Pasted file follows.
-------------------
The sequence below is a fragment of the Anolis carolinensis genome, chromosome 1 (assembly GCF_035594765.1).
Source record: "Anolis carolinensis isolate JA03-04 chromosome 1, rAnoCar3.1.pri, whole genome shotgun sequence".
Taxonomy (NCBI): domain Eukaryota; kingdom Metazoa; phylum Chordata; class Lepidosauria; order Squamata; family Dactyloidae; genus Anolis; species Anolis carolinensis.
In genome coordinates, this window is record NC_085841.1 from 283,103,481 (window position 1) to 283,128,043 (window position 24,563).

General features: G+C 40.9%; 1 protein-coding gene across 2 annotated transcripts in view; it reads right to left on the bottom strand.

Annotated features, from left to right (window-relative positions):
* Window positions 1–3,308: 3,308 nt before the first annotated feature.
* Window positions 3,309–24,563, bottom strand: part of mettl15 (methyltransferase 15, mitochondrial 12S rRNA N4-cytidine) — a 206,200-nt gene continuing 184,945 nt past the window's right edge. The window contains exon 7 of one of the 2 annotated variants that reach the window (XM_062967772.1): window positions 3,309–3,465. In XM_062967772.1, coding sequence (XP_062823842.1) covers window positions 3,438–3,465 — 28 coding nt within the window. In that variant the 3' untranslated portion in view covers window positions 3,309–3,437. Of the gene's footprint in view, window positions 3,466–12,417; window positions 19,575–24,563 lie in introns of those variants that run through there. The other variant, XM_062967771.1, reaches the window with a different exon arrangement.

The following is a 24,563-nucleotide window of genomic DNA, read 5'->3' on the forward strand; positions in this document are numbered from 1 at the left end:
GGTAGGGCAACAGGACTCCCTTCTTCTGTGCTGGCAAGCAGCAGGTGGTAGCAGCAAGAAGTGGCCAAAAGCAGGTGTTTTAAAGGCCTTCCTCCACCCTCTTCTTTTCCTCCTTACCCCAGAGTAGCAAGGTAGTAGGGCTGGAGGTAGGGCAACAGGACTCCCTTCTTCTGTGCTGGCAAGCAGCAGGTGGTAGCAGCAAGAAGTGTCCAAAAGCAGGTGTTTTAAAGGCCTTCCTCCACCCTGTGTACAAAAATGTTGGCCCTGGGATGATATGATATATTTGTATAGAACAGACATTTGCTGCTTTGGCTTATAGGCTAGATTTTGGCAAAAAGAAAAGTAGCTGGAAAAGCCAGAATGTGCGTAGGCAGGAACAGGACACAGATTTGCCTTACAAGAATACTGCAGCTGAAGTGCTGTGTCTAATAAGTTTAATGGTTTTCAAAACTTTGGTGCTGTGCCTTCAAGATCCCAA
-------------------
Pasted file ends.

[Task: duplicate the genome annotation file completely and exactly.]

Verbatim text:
The sequence below is a fragment of the Anolis carolinensis genome, chromosome 1 (assembly GCF_035594765.1).
Source record: "Anolis carolinensis isolate JA03-04 chromosome 1, rAnoCar3.1.pri, whole genome shotgun sequence".
Taxonomy (NCBI): domain Eukaryota; kingdom Metazoa; phylum Chordata; class Lepidosauria; order Squamata; family Dactyloidae; genus Anolis; species Anolis carolinensis.
In genome coordinates, this window is record NC_085841.1 from 283,103,481 (window position 1) to 283,128,043 (window position 24,563).

General features: G+C 40.9%; 1 protein-coding gene across 2 annotated transcripts in view; it reads right to left on the bottom strand.

Annotated features, from left to right (window-relative positions):
* Window positions 1–3,308: 3,308 nt before the first annotated feature.
* Window positions 3,309–24,563, bottom strand: part of mettl15 (methyltransferase 15, mitochondrial 12S rRNA N4-cytidine) — a 206,200-nt gene continuing 184,945 nt past the window's right edge. The window contains exon 7 of one of the 2 annotated variants that reach the window (XM_062967772.1): window positions 3,309–3,465. In XM_062967772.1, coding sequence (XP_062823842.1) covers window positions 3,438–3,465 — 28 coding nt within the window. In that variant the 3' untranslated portion in view covers window positions 3,309–3,437. Of the gene's footprint in view, window positions 3,466–12,417; window positions 19,575–24,563 lie in introns of those variants that run through there. The other variant, XM_062967771.1, reaches the window with a different exon arrangement.

The following is a 24,563-nucleotide window of genomic DNA, read 5'->3' on the forward strand; positions in this document are numbered from 1 at the left end:
GGTAGGGCAACAGGACTCCCTTCTTCTGTGCTGGCAAGCAGCAGGTGGTAGCAGCAAGAAGTGGCCAAAAGCAGGTGTTTTAAAGGCCTTCCTCCACCCTCTTCTTTTCCTCCTTACCCCAGAGTAGCAAGGTAGTAGGGCTGGAGGTAGGGCAACAGGACTCCCTTCTTCTGTGCTGGCAAGCAGCAGGTGGTAGCAGCAAGAAGTGTCCAAAAGCAGGTGTTTTAAAGGCCTTCCTCCACCCTGTGTACAAAAATGTTGGCCCTGGGATGATATGATATATTTGTATAGAACAGACATTTGCTGCTTTGGCTTATAGGCTAGATTTTGGCAAAAAGAAAAGTAGCTGGAAAAGCCAGAATGTGCGTAGGCAGGAACAGGACACAGATTTGCCTTACAAGAATACTGCAGCTGAAGTGCTGTGTCTAATAAGTTTAATGGTTTTCAAAACTTTGGTGCTGTGCCTTCAAGATCCCAA